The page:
Lost Art of INVITING Speakers

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Lost Art of INVITING Speakers

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You’ve all seen them. A conference puts out a generic Call for Speakers or Call for Papers with a link to a website. Then perhaps sends a few email reminders and posts about the upcoming deadline. The expectation is that everyone—

  • Is aware of the website;

  • Has a clear idea to share;

  • ·Understands how to write a clear and compelling submission;

  • Has the incentive, courage, and time to do it;

  • And has the patience to wait for (most of the time) a polite decline letter that provides no

Then the deadline expires, the database is analyzed, and a program emerges.  

But often these same conference committees complain about the lack of diversity in their speakers. Or complain about the “same old voices” submitting. Or just complain.

I remember a time, in 2010, when John Fodeh was the program chair of the EuroSTAR Conference. That year it was being held in Copenhagen, Denmark. If you’re not aware of it, EuroSTAR is a software testing centric conference. At the time, I was lightly aware of it, but I would not have thought of submitting a talk.

John reached out and invited me to do a keynote. Something that I had not done before. And he invited me to deliver a few half-day workshops as well.

He connected to me via my Software Endgames book that I’d published in 2004. While I was speaking at testing conferences, it was a “stretch” for John to reach out to me. One that surprised, frightened, and delighted me, all at the same time.

At the time, I’m not sure I appreciated the effort he put forth to reach out to me and work with me on crafting my talks at the conference. He helped me refine my topics, themes, and ideas. And he boosted my confidence along the way. In a way, he was a shepherd for me. Gently guiding me into his vision for the overall conference themes. And he was very generous with his time.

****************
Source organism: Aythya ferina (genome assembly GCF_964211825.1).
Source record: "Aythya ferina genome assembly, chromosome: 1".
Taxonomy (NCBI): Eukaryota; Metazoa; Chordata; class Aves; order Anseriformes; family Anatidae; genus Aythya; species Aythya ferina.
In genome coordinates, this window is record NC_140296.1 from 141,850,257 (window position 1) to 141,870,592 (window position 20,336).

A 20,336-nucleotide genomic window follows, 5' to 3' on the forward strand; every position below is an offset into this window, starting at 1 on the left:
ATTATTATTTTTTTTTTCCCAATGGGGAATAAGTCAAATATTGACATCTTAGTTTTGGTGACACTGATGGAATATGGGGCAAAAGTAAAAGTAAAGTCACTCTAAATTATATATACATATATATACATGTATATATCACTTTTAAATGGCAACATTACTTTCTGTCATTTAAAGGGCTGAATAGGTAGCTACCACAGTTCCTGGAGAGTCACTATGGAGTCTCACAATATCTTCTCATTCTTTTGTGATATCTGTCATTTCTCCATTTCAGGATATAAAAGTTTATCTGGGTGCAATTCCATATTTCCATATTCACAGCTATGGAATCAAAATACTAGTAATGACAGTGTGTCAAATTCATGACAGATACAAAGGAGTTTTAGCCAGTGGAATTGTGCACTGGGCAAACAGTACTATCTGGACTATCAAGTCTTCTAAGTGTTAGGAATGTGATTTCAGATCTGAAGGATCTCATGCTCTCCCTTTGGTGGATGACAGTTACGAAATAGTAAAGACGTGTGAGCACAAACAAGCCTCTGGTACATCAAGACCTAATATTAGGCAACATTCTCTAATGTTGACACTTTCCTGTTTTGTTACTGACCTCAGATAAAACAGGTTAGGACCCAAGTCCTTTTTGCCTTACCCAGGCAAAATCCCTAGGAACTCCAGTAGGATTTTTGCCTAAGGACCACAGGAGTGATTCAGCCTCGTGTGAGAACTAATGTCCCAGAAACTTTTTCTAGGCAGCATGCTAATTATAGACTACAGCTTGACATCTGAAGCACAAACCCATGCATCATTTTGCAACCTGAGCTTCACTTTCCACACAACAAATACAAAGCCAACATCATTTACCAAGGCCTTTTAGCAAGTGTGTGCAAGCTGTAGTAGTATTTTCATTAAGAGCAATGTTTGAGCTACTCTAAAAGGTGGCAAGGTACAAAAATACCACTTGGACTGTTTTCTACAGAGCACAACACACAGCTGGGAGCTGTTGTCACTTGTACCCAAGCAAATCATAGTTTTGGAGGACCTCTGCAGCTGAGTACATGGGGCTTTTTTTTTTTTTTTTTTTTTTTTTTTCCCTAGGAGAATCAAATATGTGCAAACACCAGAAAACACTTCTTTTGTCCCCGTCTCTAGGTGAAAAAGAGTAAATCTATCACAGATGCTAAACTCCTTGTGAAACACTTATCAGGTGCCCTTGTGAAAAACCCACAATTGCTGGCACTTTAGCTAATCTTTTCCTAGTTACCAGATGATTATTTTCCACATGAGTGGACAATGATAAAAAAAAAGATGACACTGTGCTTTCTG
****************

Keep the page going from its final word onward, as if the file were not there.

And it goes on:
I believe today’s conference organizers need to look back as a way of moving forward and perhaps follow John’s example.

The traditional Call for Submissions is not inclusive enough. It doesn’t invest sufficient effort in thinking broadly about possible invitations. It doesn’t invite new voices nor reach out to new communities. And it certainly does not mentor or shepherd them forward.

I know, I know, but it’s EASY. It would be so hard to personalize the craft of pulling a program together by actually mining for new voices and stretching out to be more inclusive.

But you know what. That’s too bad. If we want more—

Then passive solicitation of presentations for your program isn’t good enough. It’s too impersonal. And, quite frankly, it’s a lazy approach.

If you want more ideas, more vibrancy, more inclusion, more energy, and more excitement, then reach out and do more invitation…and more shepherding.

I think you’ll be amazed at what emerges.

And, John, thank you for extending my invitation. I’m not sure I ever truly thanked you for your incredibly generous offer and your gift of time.

Stay agile my friends,

Bob.

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